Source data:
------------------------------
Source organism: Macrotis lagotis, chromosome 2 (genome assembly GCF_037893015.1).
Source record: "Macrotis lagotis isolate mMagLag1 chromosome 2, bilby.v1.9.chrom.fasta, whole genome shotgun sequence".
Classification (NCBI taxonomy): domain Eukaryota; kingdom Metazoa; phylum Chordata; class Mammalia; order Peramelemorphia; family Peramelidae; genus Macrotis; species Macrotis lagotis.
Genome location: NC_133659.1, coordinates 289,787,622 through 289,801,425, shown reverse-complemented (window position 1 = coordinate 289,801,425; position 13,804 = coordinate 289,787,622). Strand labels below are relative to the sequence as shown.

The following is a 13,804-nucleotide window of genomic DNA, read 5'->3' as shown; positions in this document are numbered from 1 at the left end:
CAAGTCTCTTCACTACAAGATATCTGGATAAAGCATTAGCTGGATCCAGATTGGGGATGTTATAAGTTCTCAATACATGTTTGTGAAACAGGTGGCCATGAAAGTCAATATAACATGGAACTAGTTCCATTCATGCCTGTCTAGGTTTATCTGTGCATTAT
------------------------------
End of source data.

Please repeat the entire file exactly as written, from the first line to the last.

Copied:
Source organism: Macrotis lagotis, chromosome 2 (genome assembly GCF_037893015.1).
Source record: "Macrotis lagotis isolate mMagLag1 chromosome 2, bilby.v1.9.chrom.fasta, whole genome shotgun sequence".
Classification (NCBI taxonomy): domain Eukaryota; kingdom Metazoa; phylum Chordata; class Mammalia; order Peramelemorphia; family Peramelidae; genus Macrotis; species Macrotis lagotis.
Genome location: NC_133659.1, coordinates 289,787,622 through 289,801,425, shown reverse-complemented (window position 1 = coordinate 289,801,425; position 13,804 = coordinate 289,787,622). Strand labels below are relative to the sequence as shown.

The following is a 13,804-nucleotide window of genomic DNA, read 5'->3' as shown; positions in this document are numbered from 1 at the left end:
CAAGTCTCTTCACTACAAGATATCTGGATAAAGCATTAGCTGGATCCAGATTGGGGATGTTATAAGTTCTCAATACATGTTTGTGAAACAGGTGGCCATGAAAGTCAATATAACATGGAACTAGTTCCATTCATGCCTGTCTAGGTTTATCTGTGCATTAT